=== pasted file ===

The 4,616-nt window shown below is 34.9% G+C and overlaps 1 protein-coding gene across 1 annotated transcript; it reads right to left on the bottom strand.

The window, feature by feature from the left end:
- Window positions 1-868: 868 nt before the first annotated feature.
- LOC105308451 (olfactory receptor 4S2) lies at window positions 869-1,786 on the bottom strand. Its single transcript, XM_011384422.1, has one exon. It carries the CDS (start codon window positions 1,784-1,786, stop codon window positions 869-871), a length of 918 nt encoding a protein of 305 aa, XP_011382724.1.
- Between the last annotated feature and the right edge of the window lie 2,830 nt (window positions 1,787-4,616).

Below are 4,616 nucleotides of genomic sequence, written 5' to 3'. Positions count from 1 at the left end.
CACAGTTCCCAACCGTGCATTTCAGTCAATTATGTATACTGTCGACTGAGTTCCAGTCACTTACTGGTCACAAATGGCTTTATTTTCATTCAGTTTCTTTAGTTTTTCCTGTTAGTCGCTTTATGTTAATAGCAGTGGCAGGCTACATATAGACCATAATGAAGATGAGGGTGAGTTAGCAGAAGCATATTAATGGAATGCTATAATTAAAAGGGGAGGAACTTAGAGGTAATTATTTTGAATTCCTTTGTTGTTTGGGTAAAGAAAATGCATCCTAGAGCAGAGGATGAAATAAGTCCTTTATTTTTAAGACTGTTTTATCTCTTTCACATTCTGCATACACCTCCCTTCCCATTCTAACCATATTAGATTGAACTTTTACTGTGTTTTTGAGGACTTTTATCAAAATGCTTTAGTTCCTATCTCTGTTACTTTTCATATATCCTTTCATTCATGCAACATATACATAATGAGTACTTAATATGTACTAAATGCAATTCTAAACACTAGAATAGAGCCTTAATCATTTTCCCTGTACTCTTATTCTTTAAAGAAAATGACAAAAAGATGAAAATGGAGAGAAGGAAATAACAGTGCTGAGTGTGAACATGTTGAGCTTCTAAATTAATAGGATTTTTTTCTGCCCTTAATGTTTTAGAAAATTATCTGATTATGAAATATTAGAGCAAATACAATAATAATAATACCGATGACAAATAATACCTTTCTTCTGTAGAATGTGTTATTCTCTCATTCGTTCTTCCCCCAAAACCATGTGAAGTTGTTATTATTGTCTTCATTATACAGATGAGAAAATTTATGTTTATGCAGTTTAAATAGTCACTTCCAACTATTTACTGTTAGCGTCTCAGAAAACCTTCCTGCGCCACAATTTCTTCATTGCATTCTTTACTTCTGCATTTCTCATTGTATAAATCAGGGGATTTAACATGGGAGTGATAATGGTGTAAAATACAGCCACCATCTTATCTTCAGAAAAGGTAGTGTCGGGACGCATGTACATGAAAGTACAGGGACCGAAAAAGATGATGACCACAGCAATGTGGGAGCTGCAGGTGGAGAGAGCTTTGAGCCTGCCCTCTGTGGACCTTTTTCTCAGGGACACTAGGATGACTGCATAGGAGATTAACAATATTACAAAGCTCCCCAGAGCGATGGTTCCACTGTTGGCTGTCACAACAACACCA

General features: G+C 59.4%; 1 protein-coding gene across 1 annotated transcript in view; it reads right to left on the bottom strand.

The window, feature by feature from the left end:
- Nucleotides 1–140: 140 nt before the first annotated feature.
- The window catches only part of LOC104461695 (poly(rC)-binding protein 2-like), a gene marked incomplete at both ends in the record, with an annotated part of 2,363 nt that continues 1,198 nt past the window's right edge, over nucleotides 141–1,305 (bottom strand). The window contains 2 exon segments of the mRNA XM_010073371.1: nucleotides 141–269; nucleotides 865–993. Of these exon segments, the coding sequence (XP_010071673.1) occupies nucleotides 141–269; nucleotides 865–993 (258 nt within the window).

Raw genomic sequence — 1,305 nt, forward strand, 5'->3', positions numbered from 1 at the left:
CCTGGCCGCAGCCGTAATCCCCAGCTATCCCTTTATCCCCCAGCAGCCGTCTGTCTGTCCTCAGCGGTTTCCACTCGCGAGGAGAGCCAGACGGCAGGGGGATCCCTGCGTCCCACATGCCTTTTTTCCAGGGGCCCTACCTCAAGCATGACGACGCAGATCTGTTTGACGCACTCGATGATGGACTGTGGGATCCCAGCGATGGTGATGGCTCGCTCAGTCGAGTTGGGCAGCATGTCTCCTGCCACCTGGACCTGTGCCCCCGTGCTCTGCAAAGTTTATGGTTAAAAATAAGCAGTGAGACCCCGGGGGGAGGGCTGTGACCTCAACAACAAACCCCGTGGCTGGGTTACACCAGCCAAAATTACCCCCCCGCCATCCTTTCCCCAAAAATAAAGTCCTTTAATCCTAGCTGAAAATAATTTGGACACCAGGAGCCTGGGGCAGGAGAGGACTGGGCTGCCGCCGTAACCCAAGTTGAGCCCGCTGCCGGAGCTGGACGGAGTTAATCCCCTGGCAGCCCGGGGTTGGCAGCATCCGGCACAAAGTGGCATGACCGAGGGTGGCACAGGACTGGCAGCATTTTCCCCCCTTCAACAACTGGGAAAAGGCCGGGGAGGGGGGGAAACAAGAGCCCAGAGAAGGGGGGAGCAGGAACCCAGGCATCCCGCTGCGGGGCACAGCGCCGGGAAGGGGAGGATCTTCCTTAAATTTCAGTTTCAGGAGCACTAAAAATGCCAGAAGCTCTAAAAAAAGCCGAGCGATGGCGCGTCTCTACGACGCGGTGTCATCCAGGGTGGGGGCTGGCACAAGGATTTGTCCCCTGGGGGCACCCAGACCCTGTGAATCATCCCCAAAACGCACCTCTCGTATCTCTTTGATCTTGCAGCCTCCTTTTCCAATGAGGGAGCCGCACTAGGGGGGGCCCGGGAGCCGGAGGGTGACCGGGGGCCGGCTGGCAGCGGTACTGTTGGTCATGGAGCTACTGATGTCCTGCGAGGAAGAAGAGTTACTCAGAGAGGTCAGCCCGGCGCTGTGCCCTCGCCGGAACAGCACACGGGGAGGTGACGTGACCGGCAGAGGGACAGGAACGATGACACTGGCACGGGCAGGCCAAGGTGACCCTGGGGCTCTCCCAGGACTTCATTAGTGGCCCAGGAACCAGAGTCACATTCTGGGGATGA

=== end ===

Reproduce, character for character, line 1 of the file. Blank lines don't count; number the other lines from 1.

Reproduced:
The 4,616-nt window shown below is 34.9% G+C and overlaps 1 protein-coding gene across 1 annotated transcript; it reads right to left on the bottom strand.